My last blog explored the effort in England to abolish the slave trade—the buying and selling of human flesh—which was accomplished in 1807—as well as the effort to eliminate slavery itself throughout all British possessions, which was not accomplished until 1840.
Slave owners were helped through their “difficult” six-year period of adjustment, 1834-1840, with payments of twenty million pounds as recompense for the loss of their “property.”
Before England ended the slave trade in 1807, the selling price for a healthy adult male was about fifty pounds; women and children were less. Four in ten slaves died—one for every two tons of sugar produced. It was less expensive to buy a new slave than to feed an existing slave. The cycle was self-fulfilling. With new slaves constantly arriving, there was no financial incentive to feed current slaves properly. Without enough to eat, women could not reproduce, requiring more slaves to be brought in.
Twice during Austen’s life, slaves had the chance to earn freedom. The first was during the Revolutionary War, when American slaves were promised freedom if they fought for England against the rebels. When England lost, many of the freed blacks left with other Loyalists. It is estimated that England had about 15,000 freed blacks, mostly in London, where they took up typical lower-class occupations—and suffered many of the privations typical of the working poor.
A similar offer for freedom came in the French wars. By 1802, England had sent more than 90,000 sailors and soldiers to the West Indies. Half of them died of disease, including Tom Fowle, fiancé of Cassandra, Jane’s sister, who served as a chaplain on his cousin’s military ship. These huge losses caused the British army to buy 13,400 slaves locally to reinforce its troops. As before, the promise to blacks was freedom at the end of their service.
Evangelicals, particularly the Methodists, led the fight against slavery. In contrast, the establishment Church of England not only supported the institution—it also owned a slave plantation, bequeathed to the church in the early 1700s. The profit was used to take the message of Christ to America. That’s right: Anglicans sent the black man to his grave to save the soul of the white.
Before the entire slave trade was abolished in 1807, the abolitionist William Wilberforce (image above, with headline) pushed through a Foreign Slave Trade Bill in 1806. Authorizing the Royal Navy to intercept foreign slave ships, the bill was as much about hurting French interests in the West Indies during the Napoleonic Wars as it was about helping slaves.
In an effort to curry favor with the British after his brief return to power in 1815, Napoleon signed a decree to end France’s slave trade. Though it had the effect of ending the slave trade for all the European powers, the edict did not stop England from taking Napoleon down a second time and exiling him to St. Helena in the far south Atlantic.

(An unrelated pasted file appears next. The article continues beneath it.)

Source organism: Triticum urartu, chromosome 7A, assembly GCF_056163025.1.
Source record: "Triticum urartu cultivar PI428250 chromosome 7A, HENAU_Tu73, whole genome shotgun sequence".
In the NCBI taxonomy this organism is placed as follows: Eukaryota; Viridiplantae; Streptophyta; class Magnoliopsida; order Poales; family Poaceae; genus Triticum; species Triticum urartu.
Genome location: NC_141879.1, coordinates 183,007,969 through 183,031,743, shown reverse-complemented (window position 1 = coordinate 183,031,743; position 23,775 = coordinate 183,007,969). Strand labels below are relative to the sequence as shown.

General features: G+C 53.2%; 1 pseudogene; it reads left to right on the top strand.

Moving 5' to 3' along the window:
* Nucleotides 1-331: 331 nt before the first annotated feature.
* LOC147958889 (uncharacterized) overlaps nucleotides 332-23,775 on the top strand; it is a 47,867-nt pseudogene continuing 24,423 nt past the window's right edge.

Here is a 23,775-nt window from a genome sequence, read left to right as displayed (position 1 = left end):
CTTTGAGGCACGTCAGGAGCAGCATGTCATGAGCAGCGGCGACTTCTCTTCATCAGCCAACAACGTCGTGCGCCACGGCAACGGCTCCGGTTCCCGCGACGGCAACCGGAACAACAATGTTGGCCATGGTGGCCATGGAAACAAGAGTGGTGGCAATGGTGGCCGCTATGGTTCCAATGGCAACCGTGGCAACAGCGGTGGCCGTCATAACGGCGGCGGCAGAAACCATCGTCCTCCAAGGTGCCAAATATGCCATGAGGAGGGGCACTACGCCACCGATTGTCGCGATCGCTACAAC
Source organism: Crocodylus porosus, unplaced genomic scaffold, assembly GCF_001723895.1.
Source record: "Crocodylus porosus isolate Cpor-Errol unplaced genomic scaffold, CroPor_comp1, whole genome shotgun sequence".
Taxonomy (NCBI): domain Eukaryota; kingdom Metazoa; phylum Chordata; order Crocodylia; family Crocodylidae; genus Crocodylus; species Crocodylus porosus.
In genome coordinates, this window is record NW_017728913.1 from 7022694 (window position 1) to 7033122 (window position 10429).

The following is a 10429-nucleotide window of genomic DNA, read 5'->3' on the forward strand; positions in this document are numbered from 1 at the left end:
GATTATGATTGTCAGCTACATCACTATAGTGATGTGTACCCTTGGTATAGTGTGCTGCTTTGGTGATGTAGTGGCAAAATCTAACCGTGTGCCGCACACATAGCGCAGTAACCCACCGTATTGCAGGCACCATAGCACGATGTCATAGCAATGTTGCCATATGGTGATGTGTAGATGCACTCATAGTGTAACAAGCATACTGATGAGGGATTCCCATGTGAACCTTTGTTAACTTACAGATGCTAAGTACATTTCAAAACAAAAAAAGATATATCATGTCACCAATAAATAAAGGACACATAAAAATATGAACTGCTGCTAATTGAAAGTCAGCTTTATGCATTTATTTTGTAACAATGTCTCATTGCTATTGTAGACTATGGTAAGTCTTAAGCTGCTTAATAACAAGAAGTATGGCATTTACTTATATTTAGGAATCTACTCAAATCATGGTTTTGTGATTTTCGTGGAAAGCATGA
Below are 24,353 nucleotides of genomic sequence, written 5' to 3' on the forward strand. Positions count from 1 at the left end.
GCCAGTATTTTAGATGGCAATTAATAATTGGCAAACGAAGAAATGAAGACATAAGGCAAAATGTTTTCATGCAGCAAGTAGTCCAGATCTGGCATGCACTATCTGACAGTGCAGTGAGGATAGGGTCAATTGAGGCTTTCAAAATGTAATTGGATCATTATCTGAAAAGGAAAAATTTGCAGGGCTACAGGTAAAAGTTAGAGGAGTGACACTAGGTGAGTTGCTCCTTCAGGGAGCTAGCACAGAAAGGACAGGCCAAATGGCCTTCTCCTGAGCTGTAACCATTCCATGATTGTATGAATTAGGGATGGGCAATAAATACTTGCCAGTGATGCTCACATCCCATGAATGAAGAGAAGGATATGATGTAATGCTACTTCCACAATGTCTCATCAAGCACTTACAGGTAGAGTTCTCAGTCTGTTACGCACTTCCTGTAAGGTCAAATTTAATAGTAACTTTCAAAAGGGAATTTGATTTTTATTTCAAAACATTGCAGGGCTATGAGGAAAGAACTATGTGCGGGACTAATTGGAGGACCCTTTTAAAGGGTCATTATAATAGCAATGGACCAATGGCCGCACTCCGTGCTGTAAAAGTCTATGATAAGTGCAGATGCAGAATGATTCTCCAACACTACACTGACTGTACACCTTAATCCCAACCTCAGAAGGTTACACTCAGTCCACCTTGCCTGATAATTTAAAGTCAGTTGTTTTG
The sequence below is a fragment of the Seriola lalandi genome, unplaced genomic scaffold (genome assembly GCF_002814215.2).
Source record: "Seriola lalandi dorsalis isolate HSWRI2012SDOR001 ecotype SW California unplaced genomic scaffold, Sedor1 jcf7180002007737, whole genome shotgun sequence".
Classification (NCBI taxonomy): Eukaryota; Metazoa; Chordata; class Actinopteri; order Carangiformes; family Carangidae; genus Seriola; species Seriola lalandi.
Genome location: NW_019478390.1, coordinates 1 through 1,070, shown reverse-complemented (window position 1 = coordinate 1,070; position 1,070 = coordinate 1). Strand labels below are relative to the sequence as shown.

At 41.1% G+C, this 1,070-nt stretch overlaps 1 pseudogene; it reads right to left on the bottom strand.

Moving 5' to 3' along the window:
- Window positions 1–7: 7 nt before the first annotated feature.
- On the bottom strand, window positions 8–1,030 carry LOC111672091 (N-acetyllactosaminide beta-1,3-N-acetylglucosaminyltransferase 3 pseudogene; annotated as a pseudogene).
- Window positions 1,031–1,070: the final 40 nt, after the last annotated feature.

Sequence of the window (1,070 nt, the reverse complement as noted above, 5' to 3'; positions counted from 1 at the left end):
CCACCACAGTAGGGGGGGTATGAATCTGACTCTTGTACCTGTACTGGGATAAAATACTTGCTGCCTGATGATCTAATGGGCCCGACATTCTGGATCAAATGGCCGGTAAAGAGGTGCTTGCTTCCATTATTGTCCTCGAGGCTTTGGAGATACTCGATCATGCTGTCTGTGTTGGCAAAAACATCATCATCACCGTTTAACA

Slavery was not the only cause for Wilberforce, the Minister of Parliament who led the fight for twenty years. He supported many other charitable causes, providing relief for the poor and the “deaf and dumb” and founding the first society to prevent cruelty to animals. After giving away tens of thousands of pounds to charitable causes, the abolitionist died in poverty after an investment with one of his sons collapsed.
The battle to end the slave trade came when Austen was reaching the height of her creative powers. Mansfield Park, published in 1814, has slavery as a major theme. The wealth of the Bertram family comes from a West Indies plantation, and Sir Thomas Bertram disappears for the middle part of the novel to tend to business there. The critic Edward Said leads a contingent that criticizes Austen for apparently accepting slavery, while author Paula Byrne leads a group that has Fanny Price speaking “truth to power” about slavery.
As proof of her abolitionist views, Austen supporters cite Fanny’s noted comment that when she raises the issue of the slave trade to her uncle in a room with the entire family, she is met with “dead silence!” The inability of Sir Thomas or his children—her cousins and, theoretically, her betters—to respond to her question about slavery is proof of Fanny’s moral superiority.
However, it’s not at all clear that Fanny’s “dead silence!” comment is a rebuttal of slavery and the family’s reliance on its revenue. The entire passage—not just the one sentence—needs to be carefully read and key phrases studied. I challenge every reader to decide what is really happening with the book’s heroine.